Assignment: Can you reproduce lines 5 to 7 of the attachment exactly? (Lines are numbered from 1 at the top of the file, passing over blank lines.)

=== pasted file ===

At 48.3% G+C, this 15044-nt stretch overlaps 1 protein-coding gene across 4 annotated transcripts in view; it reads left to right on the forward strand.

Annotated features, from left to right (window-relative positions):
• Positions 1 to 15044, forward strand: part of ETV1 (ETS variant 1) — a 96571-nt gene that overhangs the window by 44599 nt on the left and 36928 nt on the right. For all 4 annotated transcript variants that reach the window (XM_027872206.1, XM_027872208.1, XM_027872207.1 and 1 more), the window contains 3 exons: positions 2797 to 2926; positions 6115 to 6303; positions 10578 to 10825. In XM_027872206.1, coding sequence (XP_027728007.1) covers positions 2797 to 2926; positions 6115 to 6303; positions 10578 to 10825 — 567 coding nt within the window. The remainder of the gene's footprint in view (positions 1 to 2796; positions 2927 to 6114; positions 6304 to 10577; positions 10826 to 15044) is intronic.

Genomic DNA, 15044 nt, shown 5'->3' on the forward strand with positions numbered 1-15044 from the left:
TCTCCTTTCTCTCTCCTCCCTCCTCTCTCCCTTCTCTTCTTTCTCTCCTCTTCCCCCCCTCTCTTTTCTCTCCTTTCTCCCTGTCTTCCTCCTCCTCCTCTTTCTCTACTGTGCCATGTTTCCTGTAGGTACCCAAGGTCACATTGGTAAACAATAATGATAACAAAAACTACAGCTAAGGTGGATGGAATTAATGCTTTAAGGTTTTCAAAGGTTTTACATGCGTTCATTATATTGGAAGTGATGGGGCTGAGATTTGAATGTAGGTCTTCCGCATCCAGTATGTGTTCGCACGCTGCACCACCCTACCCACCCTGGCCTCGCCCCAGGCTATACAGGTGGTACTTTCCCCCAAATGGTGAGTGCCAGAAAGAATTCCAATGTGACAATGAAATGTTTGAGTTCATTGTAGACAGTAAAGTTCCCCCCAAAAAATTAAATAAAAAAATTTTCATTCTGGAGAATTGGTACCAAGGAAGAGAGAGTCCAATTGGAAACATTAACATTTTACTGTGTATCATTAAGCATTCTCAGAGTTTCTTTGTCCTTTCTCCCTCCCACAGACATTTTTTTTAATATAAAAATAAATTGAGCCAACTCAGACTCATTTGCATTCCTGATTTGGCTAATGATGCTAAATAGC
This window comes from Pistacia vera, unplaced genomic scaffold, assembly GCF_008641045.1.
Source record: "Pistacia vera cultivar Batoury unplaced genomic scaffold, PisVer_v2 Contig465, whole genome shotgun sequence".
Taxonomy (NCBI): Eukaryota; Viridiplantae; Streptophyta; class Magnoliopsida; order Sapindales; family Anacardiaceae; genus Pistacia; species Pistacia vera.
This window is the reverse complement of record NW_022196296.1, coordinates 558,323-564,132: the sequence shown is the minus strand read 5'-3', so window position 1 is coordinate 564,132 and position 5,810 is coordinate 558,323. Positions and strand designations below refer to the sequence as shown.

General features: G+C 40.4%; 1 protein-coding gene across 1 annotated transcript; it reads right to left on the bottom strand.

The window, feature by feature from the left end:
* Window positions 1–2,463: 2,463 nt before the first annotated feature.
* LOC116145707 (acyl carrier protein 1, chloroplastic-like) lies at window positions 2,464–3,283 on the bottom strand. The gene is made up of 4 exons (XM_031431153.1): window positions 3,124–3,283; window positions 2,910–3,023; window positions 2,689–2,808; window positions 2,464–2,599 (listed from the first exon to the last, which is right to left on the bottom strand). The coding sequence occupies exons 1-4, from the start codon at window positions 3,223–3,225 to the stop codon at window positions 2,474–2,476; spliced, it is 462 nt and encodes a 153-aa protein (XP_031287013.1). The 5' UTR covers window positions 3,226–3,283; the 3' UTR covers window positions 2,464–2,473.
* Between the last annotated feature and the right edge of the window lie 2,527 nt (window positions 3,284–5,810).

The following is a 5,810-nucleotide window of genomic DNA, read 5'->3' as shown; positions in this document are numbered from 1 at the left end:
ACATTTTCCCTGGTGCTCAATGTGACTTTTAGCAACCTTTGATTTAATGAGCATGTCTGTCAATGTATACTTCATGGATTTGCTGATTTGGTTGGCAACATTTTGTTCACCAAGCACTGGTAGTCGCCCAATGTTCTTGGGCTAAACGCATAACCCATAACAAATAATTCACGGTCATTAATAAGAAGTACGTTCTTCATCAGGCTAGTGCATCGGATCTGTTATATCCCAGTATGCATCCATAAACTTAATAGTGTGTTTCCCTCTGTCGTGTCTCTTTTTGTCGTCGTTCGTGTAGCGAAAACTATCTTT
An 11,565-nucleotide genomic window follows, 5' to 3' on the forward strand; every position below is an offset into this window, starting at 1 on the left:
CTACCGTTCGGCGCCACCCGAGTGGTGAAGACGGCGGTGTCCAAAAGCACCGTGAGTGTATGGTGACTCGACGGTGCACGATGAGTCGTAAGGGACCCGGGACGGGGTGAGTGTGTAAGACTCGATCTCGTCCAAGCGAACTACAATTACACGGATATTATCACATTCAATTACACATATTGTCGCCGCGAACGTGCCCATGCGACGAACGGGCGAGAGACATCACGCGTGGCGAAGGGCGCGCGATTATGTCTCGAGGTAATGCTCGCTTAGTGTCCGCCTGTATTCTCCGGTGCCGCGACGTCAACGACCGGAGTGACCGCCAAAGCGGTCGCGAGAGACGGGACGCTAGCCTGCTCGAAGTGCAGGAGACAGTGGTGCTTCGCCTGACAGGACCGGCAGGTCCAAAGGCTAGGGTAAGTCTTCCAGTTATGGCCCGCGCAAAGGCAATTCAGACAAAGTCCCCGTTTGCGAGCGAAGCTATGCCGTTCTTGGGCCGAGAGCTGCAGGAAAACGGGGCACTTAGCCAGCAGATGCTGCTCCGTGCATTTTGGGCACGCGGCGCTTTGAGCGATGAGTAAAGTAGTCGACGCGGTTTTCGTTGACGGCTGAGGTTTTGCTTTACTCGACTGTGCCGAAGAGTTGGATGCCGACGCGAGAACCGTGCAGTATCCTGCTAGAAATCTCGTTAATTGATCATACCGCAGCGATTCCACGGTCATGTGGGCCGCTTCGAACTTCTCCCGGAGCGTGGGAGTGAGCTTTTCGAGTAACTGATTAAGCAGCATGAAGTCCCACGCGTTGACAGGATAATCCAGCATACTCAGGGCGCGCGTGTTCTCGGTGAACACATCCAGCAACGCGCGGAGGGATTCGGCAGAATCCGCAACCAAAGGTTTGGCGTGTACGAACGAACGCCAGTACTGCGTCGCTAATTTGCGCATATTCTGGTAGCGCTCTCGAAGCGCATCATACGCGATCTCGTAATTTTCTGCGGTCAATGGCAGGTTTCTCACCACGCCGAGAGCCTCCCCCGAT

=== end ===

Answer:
TCTCCTTTCTCTCTCCTCCCTCCTCTCTCCCTTCTCTTCTTTCTCTCCTCTTCCCCCCCTCTCTTTTCTCTCCTTTCTCCCTGTCTTCCTCCTCCTCCTCTTTCTCTACTGTGCCATGTTTCCTGTAGGTACCCAAGGTCACATTGGTAAACAATAATGATAACAAAAACTACAGCTAAGGTGGATGGAATTAATGCTTTAAGGTTTTCAAAGGTTTTACATGCGTTCATTATATTGGAAGTGATGGGGCTGAGATTTGAATGTAGGTCTTCCGCATCCAGTATGTGTTCGCACGCTGCACCACCCTACCCACCCTGGCCTCGCCCCAGGCTATACAGGTGGTACTTTCCCCCAAATGGTGAGTGCCAGAAAGAATTCCAATGTGACAATGAAATGTTTGAGTTCATTGTAGACAGTAAAGTTCCCCCCAAAAAATTAAATAAAAAAATTTTCATTCTGGAGAATTGGTACCAAGGAAGAGAGAGTCCAATTGGAAACATTAACATTTTACTGTGTATCATTAAGCATTCTCAGAGTTTCTTTGTCCTTTCTCCCTCCCACAGACATTTTTTTTAATATAAAAATAAATTGAGCCAACTCAGACTCATTTGCATTCCTGATTTGGCTAATGATGCTAAATAGC
This window comes from Pistacia vera, unplaced genomic scaffold, assembly GCF_008641045.1.
Source record: "Pistacia vera cultivar Batoury unplaced genomic scaffold, PisVer_v2 Contig465, whole genome shotgun sequence".